To help truckers minimize distraction, the government has banned interstate truckers from texting while driving and has proposed a ban on the use of hand-held cell phones while trucks are in operation.
Distracted Driving Statistics
The National Highway Traffic Safety Administration reports that approximately 5,500 people were killed and another 500,000 injured in accidents involving distracted drivers in 2009. Further, the NHTSA says that 16 percent of all 2009 traffic deaths were caused by distracted driving.
The Federal Motor Carrier Safety Administration, citing the Large Truck Crash Causation Study, reports that approximately 10 percent of accidents involving large trucks occurred because of driver distraction. The LTCCS notes that eight percent of the driver distraction was external, while two percent of distraction was internal.
Types of Distractions
The NHTSA defines distracted driving as any nondriving activity that takes a driver’s attention from the task at hand — driving.
According to the NHTSA, drivers face three main types of distraction:
1. Visual — distractions that avert the driver’s eyes from the road
2. Manual — distractions that remove the driver’s hands from the steering wheel or stick shift
3. Cognitive — distractions that take the driver’s mind away from what they are doing, driving
Fitting into these three distraction types are a whole host of activities, including:
- Texting while driving
- Reaching for, dialing or talking on a cell phone
- Talking with passengers
- Using a computer or watching a DVD
- Talking on the CB
- Reading a map or using other navigation system
- Changing the radio station or CD
What makes some activities more dangerous than others is when they involve more than one type of distraction. This is why texting while driving is seen as extremely dangerous — it involves all three types of distraction!
Interstate Truckers Banned From Texting While Driving
Understanding the dangers of distracted driving, specifically those caused by sending or reading text messages, prompted the U.S. Department of Transportation to ban interstate truckers and bus drivers from sending texts while driving. Truckers found to be in violation of the rule are subject to civil and criminal fines of up to $2,750.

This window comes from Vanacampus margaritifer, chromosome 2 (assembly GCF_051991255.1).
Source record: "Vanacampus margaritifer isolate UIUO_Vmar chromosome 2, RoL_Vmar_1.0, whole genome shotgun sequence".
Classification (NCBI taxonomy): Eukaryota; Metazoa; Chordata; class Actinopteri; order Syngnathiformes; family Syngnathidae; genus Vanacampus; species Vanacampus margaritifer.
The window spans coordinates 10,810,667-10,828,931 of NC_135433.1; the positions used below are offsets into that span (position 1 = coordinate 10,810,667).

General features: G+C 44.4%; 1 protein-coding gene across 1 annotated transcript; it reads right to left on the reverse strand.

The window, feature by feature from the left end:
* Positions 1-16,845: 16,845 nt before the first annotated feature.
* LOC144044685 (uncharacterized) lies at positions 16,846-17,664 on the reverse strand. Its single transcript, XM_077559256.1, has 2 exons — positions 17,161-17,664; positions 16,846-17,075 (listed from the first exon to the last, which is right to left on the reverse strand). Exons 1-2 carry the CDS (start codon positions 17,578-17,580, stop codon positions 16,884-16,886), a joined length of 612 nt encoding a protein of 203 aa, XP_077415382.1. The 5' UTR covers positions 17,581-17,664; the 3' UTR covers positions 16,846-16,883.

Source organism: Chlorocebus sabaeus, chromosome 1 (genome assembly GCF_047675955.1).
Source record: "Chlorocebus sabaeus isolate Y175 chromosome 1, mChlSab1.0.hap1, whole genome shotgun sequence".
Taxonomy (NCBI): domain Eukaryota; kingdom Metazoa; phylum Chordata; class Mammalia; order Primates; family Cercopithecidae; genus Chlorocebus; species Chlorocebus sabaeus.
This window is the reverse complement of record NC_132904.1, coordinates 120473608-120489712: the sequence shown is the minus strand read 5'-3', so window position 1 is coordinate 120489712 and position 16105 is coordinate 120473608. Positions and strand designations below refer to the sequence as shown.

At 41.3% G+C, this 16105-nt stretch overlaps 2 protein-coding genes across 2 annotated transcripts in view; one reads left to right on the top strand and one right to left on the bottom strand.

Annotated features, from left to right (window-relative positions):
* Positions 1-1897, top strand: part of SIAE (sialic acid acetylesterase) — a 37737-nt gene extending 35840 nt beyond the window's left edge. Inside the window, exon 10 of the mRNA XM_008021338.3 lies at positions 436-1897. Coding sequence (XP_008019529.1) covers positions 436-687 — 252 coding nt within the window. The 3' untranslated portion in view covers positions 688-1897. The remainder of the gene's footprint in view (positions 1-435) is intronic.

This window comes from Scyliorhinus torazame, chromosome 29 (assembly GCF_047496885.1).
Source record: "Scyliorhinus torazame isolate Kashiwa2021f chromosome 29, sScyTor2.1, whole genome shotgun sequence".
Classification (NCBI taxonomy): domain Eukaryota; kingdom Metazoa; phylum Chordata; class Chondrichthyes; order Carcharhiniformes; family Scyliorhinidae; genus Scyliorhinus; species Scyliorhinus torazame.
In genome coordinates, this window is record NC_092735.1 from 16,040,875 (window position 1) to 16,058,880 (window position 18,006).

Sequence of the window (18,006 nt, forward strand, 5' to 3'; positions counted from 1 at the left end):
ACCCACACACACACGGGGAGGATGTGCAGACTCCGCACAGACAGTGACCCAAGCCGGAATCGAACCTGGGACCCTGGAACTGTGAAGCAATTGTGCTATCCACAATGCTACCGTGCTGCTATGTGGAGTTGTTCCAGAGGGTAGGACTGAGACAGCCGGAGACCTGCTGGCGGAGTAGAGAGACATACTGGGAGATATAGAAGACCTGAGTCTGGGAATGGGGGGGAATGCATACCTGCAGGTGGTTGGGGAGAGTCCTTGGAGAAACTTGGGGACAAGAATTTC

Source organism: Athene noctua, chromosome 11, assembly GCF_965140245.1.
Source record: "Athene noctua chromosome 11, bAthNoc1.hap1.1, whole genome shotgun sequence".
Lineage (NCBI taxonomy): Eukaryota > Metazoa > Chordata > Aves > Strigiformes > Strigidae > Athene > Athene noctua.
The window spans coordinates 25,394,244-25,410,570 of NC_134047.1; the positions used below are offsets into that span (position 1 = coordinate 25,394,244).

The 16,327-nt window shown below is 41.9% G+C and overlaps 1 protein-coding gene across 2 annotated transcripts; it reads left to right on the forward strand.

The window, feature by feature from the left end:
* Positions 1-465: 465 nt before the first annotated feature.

Truckers who send or read text messages while driving are 23 times more likely to be involved in an accident or near miss, according to research by the Virginia Tech Transportation Institute. Research cited by the DOT shows that texting removes drivers’ eyes from the road for approximately five seconds; a vehicle traveling at highway speeds can cover the length of a football field in about five seconds, according to the New York Times.
Truckers Banned From Talking on Cell Phones?
To further fight distracted driving, the DOT proposed a law in mid-December 2010 that would completely ban truck drivers from using hand-held cell phones while driving. The rule would prohibit interstate truckers from reaching for, holding or dialing cell phones during semitruck operation.
Drivers found to be in violation of the proposed rule would face fines up to $2,750 for each offense. For multiple violations, drivers would face the possibility of losing their commercial driver’s licenses. Motor carriers would face a maximum penalty of $11,000 for allowing drivers to use hand-held phones.
While the safety aspects of the proposed law are understood, not everyone supports the proposed rule. Omaha.com reports that some truckers look at cell phones as being a necessary part of their jobs, allowing them check in with clients, and to stay in touch with friends and family while away from home.
Omaha.com also describes the comments of industry groups such as the American Trucking Association and the Owner-Operator Independent Drivers Association on the proposed rule. The ATA supports a ban on hand-held cell phones, but would not support a ban on hands-free technology. OOID suggests that there are already enough restrictions on cell-phone use, and other safety issues deserve more focus.
Injured in an Accident Involving a Trucker?
Truckers and motor carriers are subject to many rules that other drivers are not, including restrictions on hours of service, requirements concerning accurate work-hour logging and restrictions on weight. These rules make lawsuits seeking compensation for injuries after accidents difficult. It is extremely important that your attorney understands these intricate rules and how their violation may impact your case.
Speak with an experienced personal injury lawyer if you have been injured in an accident involving a semitrailer. You may be entitled to compensation for pain and suffering, medical bills, lost wages and vehicle repairs.